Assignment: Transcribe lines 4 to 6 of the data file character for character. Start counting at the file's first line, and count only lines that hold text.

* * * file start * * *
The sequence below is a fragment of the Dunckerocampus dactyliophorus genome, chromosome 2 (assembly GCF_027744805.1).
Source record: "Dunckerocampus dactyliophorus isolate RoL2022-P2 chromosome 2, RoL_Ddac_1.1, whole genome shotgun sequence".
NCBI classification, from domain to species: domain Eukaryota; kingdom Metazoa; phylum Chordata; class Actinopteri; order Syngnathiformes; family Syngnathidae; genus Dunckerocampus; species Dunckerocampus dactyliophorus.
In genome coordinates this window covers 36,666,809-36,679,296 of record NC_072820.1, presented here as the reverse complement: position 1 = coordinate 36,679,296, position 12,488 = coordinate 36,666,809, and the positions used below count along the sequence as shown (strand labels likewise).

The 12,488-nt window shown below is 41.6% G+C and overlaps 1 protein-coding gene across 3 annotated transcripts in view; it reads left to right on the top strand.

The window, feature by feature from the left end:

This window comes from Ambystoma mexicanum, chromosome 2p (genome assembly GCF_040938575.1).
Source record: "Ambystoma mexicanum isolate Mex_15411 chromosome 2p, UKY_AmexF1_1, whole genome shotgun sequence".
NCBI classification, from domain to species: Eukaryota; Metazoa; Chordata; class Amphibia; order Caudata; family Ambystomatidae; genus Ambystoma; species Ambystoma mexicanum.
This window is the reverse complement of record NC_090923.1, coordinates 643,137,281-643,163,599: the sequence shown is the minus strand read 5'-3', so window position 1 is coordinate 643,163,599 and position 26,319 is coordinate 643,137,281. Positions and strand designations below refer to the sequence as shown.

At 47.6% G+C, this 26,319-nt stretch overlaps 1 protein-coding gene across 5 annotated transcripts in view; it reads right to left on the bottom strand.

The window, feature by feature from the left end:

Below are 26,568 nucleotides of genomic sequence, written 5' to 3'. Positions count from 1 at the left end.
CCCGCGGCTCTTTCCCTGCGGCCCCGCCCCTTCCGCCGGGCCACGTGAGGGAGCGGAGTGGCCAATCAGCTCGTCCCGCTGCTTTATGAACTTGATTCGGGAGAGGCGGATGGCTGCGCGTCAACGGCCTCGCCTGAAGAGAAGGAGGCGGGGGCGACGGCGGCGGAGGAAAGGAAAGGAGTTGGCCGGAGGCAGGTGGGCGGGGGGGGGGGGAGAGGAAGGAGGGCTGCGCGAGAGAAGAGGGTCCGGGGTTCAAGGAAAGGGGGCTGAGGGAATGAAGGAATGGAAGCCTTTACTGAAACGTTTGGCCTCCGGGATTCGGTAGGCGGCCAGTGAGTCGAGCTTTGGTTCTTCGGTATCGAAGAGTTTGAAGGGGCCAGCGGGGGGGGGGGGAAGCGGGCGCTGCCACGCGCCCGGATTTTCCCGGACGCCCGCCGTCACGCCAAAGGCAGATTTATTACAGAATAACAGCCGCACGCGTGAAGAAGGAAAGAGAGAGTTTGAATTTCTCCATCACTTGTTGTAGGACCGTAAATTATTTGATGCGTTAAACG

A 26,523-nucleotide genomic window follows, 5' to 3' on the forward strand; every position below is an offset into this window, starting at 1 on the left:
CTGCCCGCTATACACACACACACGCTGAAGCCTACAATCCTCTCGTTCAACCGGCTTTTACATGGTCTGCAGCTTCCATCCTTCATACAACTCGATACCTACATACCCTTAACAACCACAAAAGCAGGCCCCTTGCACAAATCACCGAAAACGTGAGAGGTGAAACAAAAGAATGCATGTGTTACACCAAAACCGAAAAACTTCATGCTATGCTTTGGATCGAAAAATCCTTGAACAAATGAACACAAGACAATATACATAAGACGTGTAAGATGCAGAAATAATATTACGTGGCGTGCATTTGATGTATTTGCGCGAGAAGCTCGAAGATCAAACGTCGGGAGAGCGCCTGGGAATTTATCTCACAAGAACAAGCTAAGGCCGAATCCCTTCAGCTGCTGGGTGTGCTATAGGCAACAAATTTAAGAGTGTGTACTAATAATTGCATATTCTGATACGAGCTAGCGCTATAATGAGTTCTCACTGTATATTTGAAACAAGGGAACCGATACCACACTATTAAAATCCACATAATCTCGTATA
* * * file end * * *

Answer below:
In genome coordinates this window covers 36,666,809-36,679,296 of record NC_072820.1, presented here as the reverse complement: position 1 = coordinate 36,679,296, position 12,488 = coordinate 36,666,809, and the positions used below count along the sequence as shown (strand labels likewise).

The 12,488-nt window shown below is 41.6% G+C and overlaps 1 protein-coding gene across 3 annotated transcripts in view; it reads left to right on the top strand.

The window, feature by feature from the left end: